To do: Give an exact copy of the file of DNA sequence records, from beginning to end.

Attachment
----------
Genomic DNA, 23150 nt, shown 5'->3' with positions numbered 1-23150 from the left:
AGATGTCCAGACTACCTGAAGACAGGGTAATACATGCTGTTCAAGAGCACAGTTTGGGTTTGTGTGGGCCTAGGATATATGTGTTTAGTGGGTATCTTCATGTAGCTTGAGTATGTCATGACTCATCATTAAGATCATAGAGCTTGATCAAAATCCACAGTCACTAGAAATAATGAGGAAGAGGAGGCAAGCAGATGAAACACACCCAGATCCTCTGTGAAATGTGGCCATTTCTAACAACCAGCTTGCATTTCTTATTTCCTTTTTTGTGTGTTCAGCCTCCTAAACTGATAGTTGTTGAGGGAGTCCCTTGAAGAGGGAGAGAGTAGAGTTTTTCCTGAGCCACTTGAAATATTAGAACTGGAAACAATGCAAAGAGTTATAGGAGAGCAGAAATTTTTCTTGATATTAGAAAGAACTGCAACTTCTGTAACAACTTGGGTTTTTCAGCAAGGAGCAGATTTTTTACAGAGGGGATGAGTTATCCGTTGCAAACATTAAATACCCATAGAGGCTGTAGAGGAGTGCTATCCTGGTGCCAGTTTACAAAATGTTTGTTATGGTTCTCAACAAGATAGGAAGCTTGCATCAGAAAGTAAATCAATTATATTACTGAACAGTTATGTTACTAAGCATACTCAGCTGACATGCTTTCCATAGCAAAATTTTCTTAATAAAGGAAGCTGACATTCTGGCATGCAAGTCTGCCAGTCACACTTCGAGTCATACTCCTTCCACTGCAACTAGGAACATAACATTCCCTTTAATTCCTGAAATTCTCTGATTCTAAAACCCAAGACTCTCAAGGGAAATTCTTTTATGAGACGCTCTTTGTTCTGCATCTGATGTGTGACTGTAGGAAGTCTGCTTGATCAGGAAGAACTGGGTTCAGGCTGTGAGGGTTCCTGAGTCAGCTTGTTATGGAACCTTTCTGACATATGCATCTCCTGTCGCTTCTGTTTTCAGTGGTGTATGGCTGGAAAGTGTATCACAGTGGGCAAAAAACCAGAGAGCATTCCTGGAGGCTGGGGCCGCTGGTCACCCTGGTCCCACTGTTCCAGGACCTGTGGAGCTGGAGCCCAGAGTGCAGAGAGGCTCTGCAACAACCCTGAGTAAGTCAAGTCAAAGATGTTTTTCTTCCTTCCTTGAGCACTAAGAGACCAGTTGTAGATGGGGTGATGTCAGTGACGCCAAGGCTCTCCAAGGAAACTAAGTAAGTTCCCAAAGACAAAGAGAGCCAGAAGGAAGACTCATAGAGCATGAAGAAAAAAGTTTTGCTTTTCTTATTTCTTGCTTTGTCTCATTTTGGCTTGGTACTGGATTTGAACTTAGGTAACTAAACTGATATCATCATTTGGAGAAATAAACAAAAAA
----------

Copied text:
Genomic DNA, 23150 nt, shown 5'->3' with positions numbered 1-23150 from the left:
AGATGTCCAGACTACCTGAAGACAGGGTAATACATGCTGTTCAAGAGCACAGTTTGGGTTTGTGTGGGCCTAGGATATATGTGTTTAGTGGGTATCTTCATGTAGCTTGAGTATGTCATGACTCATCATTAAGATCATAGAGCTTGATCAAAATCCACAGTCACTAGAAATAATGAGGAAGAGGAGGCAAGCAGATGAAACACACCCAGATCCTCTGTGAAATGTGGCCATTTCTAACAACCAGCTTGCATTTCTTATTTCCTTTTTTGTGTGTTCAGCCTCCTAAACTGATAGTTGTTGAGGGAGTCCCTTGAAGAGGGAGAGAGTAGAGTTTTTCCTGAGCCACTTGAAATATTAGAACTGGAAACAATGCAAAGAGTTATAGGAGAGCAGAAATTTTTCTTGATATTAGAAAGAACTGCAACTTCTGTAACAACTTGGGTTTTTCAGCAAGGAGCAGATTTTTTACAGAGGGGATGAGTTATCCGTTGCAAACATTAAATACCCATAGAGGCTGTAGAGGAGTGCTATCCTGGTGCCAGTTTACAAAATGTTTGTTATGGTTCTCAACAAGATAGGAAGCTTGCATCAGAAAGTAAATCAATTATATTACTGAACAGTTATGTTACTAAGCATACTCAGCTGACATGCTTTCCATAGCAAAATTTTCTTAATAAAGGAAGCTGACATTCTGGCATGCAAGTCTGCCAGTCACACTTCGAGTCATACTCCTTCCACTGCAACTAGGAACATAACATTCCCTTTAATTCCTGAAATTCTCTGATTCTAAAACCCAAGACTCTCAAGGGAAATTCTTTTATGAGACGCTCTTTGTTCTGCATCTGATGTGTGACTGTAGGAAGTCTGCTTGATCAGGAAGAACTGGGTTCAGGCTGTGAGGGTTCCTGAGTCAGCTTGTTATGGAACCTTTCTGACATATGCATCTCCTGTCGCTTCTGTTTTCAGTGGTGTATGGCTGGAAAGTGTATCACAGTGGGCAAAAAACCAGAGAGCATTCCTGGAGGCTGGGGCCGCTGGTCACCCTGGTCCCACTGTTCCAGGACCTGTGGAGCTGGAGCCCAGAGTGCAGAGAGGCTCTGCAACAACCCTGAGTAAGTCAAGTCAAAGATGTTTTTCTTCCTTCCTTGAGCACTAAGAGACCAGTTGTAGATGGGGTGATGTCAGTGACGCCAAGGCTCTCCAAGGAAACTAAGTAAGTTCCCAAAGACAAAGAGAGCCAGAAGGAAGACTCATAGAGCATGAAGAAAAAAGTTTTGCTTTTCTTATTTCTTGCTTTGTCTCATTTTGGCTTGGTACTGGATTTGAACTTAGGTAACTAAACTGATATCATCATTTGGAGAAATAAACAAAAAA